|Publication number||US3901936 A|
|Publication date||Aug 26, 1975|
|Filing date||Mar 12, 1973|
|Priority date||Oct 15, 1966|
|Publication number||US 3901936 A, US 3901936A, US-A-3901936, US3901936 A, US3901936A|
|Original Assignee||Schering Ag|
|Export Citation||BiBTeX, EndNote, RefMan|
|Non-Patent Citations (1), Referenced by (17), Classifications (27)|
|External Links: USPTO, USPTO Assignment, Espacenet|
United States Patent Boroschewski Aug. 26, 1975 [5 PROCESS FOR THE PREPARATION OF  Int. CL. C07C 125/06 N-CARBAMOYLOXYPHENYL  Field Of Search 260/47l C, 472 CARBAMATES  Inventor: Gerhard Boroschewski, Berlin,  References cued Germany OTHER PUBLICATIONS  Assignee: Schering Aktiengesenschafi, Adams, P. et 3]., Chemical Reviews, Vol 65 (1965) Bergkamen, Germany QD 1A page  Filed: Primary Examiner-Anton H. Sutto App]. No.: 339,977
Related US. Application Data Continuation-impart of Ser. No. 669,697, Sept. 22, 1967. abandoned.
Assistant ExaminerL. A. Thaxton Atlorney, Agent, or Firm-Joseph F. Padlon  ABSTRACT The specification discloses the production of herbicidal N-carbamoyloxyphenyl carbamic acid esters and a process for the production thereof in which an N- hydroxyphenyl carbamate is added to a reaction mixture comprising phosgene and an amine.
2 Claims, No Drawings PROCESS FOR THE PREPARATION OF N-CARBAMOYLOXYPHENYL CARBAMATES This is a continuation in part of my co-pending application, Ser. No. 669,697 filed 9/22/67 now abandoned.
The instant invention is directed to the production of N-carbamoyloxyphenyl carbamates by a single-step reaction in which an N-hydroxyphenyl carbamate is added directly to a reaction mixture comprising phosgene and an amine. The desired product is recovered directly from the resulting reaction mixture in good yields and substantially free of reaction by-products and impurities.
The compounds produced by the reaction herein described have the general formula and structure:
wherein R,, R and R are individually selected from the group consisting of aliphatic radicals, cycloaliphatic radicals, arylaliphatic radicals, aromatic radicals, and heterocyclic radicals. Aliphatic radicals may be substituted by heterocyclic groups and the remaining groups may carry one or more halogen atoms, alkyl, haloalkyl, alkoxy, or alkylmercapto groups. In addition to the above, R, and R, can be hydrogen or when taken together with the amino-nitrogen can form a heterocycle which may contain oxygen atoms or additional nitrogen atoms. R, and R are individually selected from the group consisting of hydrogen and aliphatic radicals.
In preferred embodiments of the invention R, and R are hydrogen, lower alkyl, haloalkyl, alkaryl, or cycloalkyl. R, can be alkyl, preferably lower alkyl, aryl, pref erably phenyl, alkaryl or alkenyl, preferably allyl. R, can be hydrogen, aliphatic or lower alkyl. R can be hydrogen or lower alkyl. As used herein the term lower alkyl refers to straight or branched chain alkyl groups having from 1 to about 6 carbon atoms.
The above described compounds have been found useful in the control of weeds and undesirable plants and have hereto fore been prepared by reaction of carbamic acid chlorides or isocyanates and N- hydroxyphenyl urethanes. These procedures are disadvantageous however, because of the limited number of compounds which can be prepared. For example, when isocyanates are employed only compounds having a monosubstituted carbamoyl moiety can be prepared, i.e., either R, or R above, must be hydrogen. Disubstituted compounds require an additional alkylation step which introduces a possibility of alkylation of the other nitrogen atom. Anhydrous reaction conditions are usually required in order to avoid decomposition of the isocyanatc.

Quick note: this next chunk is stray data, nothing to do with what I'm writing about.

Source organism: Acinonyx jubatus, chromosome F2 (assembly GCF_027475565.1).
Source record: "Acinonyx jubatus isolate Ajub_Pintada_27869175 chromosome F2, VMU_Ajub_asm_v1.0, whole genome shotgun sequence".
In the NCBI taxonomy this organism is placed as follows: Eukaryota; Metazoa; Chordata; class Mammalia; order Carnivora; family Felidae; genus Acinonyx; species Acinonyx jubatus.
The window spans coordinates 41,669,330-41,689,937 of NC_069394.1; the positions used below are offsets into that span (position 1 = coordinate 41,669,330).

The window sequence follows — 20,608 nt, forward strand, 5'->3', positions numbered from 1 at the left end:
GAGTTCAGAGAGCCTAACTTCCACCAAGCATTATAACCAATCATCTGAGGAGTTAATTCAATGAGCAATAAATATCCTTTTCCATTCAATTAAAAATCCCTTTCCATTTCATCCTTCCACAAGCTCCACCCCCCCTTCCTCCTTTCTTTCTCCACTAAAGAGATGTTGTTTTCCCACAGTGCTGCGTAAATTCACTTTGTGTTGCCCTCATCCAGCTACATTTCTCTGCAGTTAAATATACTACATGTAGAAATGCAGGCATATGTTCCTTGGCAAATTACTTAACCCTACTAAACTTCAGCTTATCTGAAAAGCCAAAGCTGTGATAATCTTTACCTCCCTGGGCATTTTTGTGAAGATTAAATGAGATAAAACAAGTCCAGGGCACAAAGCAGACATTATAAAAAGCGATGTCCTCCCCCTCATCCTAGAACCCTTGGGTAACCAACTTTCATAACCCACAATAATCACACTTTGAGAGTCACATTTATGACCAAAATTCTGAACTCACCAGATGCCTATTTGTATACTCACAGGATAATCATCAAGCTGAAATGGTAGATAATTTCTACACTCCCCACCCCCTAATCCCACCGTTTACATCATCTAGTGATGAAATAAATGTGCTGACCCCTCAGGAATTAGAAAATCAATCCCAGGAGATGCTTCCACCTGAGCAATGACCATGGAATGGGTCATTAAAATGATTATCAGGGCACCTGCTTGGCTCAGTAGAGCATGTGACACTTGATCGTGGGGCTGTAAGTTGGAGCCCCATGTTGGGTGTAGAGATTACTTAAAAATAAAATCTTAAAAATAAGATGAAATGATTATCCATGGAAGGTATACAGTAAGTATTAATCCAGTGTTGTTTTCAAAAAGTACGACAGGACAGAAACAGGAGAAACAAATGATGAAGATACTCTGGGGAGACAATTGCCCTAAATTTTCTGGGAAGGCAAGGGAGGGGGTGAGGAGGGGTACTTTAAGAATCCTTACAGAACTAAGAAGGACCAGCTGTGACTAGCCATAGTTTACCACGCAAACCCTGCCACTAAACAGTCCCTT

In the instant process the above described compounds can be conveniently prepared in a single reaction mixture and without recovery of intermediates by a process in which an N-hydroxyphenyl urethane of the formula is added to a reaction mixture comprising phosgene and a selected amine having the formula wherein R, through R,, are defined above, R,,- is hydrogen or an aliphatic radical, preferably a lower alkyl group, and X is hydrogen, a monovalent metal, preferably an alkali metal or an ammonium group having one or more N-alkyl substituents.
Use of the above described process provides a means of preparing the desired products from known N- hydroxyphenyl urethanes and amines under convenient conditions and most importantly without the necessity of recovering and further reaction of intermediates. Another important advantage of the above described process is that the final product is obtained in high yields without substantial by-product production or the presence of substantial amounts of impurities resulting from the chemical reaction itself.
The process of the instant invention employs N- hydroxyphenyl urethanes which may be derived from primary or secondary alcohols or from phenols. Aliphatic alcohols, cycloaliphatic and arylaliphatic are useful and can generally carry various substituents such as halogen atoms, alkyl radicals, haloalkyl radicals, and alkoxy, or alkylmercapto groups. Among the most preferred compounds are lower alkyl, such as methyl, ethyl, propyl, and isopropyl; m-butyl, sec. butyl, and tort. butyl. Also suitable are beta-chloroethyl, ally] and butynel -yl-3-urethanes.
In place of the n-hydroxyphenyl urethane, per se, there can be used salts formed by reaction of the urethane with alkali hydroxides, aqueous ammonia, or amines which may be primary, secondary, or tertiary and alkyl or aromatic.
Illustrative amines include aniline, N-methylaniline, 2-, 3- and 4-chloroaniline, 4-fluoroaniline, 4- bromoaniline, 4-iodoaniline, 2-, 3- and 4-toluidine, 2,3- dimethyl aniline, 2,4-dimethyl aniline, 3- trifluoromethyl aniline, N-ethyl-4-toluidine, methylamine, ethylamine, propylamine, isopropylamine, butylamine, isobutylamine, see-butylamine, tert.- butylamine, hexylamine, oetylamine, trimethylamine, triethylamine, l-methyll -ethyl-amylamine, 2,2- dimethylpropylamine, N,N-dimethylaniline and N,N- diethylaniline and others.